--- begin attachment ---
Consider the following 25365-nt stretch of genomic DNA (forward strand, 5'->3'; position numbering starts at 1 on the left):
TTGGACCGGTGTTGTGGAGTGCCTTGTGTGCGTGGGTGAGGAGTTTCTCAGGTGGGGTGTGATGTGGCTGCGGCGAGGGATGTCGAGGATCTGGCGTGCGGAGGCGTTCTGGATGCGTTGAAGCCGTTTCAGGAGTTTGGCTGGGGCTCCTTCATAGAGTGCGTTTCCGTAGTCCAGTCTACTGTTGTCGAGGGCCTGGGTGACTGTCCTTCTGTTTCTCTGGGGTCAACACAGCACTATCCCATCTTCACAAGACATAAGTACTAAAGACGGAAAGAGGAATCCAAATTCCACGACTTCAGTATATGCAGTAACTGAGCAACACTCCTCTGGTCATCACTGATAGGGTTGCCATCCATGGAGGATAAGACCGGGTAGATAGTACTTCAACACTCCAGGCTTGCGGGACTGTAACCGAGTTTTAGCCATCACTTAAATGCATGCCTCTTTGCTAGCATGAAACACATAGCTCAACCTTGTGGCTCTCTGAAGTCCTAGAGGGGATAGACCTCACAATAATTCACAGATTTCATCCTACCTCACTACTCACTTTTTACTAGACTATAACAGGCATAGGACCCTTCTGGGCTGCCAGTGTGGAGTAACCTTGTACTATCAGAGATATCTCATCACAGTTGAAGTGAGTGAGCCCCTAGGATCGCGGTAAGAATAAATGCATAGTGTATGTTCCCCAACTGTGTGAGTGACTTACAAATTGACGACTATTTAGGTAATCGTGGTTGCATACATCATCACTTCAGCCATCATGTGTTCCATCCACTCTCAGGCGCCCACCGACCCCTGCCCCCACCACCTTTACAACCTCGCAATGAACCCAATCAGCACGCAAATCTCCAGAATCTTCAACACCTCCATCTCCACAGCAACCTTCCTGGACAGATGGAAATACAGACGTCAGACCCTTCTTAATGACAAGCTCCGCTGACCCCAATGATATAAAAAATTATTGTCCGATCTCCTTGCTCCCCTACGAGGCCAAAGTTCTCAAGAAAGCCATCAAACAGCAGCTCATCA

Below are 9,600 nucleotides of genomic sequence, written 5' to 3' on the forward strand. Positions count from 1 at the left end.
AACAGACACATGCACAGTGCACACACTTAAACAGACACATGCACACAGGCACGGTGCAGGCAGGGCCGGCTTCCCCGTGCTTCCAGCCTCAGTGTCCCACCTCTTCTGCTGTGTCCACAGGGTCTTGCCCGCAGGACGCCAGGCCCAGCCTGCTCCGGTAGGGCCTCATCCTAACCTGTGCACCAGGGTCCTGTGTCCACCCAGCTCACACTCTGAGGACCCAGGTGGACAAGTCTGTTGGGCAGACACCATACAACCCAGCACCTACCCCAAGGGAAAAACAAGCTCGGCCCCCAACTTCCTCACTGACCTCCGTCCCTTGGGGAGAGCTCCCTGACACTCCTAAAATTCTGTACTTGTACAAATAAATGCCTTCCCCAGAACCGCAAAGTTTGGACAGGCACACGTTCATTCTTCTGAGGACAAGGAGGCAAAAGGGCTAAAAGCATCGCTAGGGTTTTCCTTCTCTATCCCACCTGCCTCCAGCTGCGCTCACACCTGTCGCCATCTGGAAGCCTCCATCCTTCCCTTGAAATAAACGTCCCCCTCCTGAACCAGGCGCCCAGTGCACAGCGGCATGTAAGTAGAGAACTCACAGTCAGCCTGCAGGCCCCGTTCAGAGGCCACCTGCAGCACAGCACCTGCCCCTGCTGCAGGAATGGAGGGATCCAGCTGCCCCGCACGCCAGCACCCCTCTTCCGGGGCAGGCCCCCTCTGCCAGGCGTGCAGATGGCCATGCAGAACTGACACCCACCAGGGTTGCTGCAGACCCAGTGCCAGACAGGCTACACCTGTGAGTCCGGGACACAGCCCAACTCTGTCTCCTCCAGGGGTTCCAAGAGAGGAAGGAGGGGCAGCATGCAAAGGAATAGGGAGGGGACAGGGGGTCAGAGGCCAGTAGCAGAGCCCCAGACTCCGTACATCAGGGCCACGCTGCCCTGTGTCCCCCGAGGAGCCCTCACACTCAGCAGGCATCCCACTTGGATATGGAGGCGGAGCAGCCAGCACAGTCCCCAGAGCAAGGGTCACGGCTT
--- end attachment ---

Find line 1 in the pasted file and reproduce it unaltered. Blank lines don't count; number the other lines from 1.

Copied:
Consider the following 25365-nt stretch of genomic DNA (forward strand, 5'->3'; position numbering starts at 1 on the left):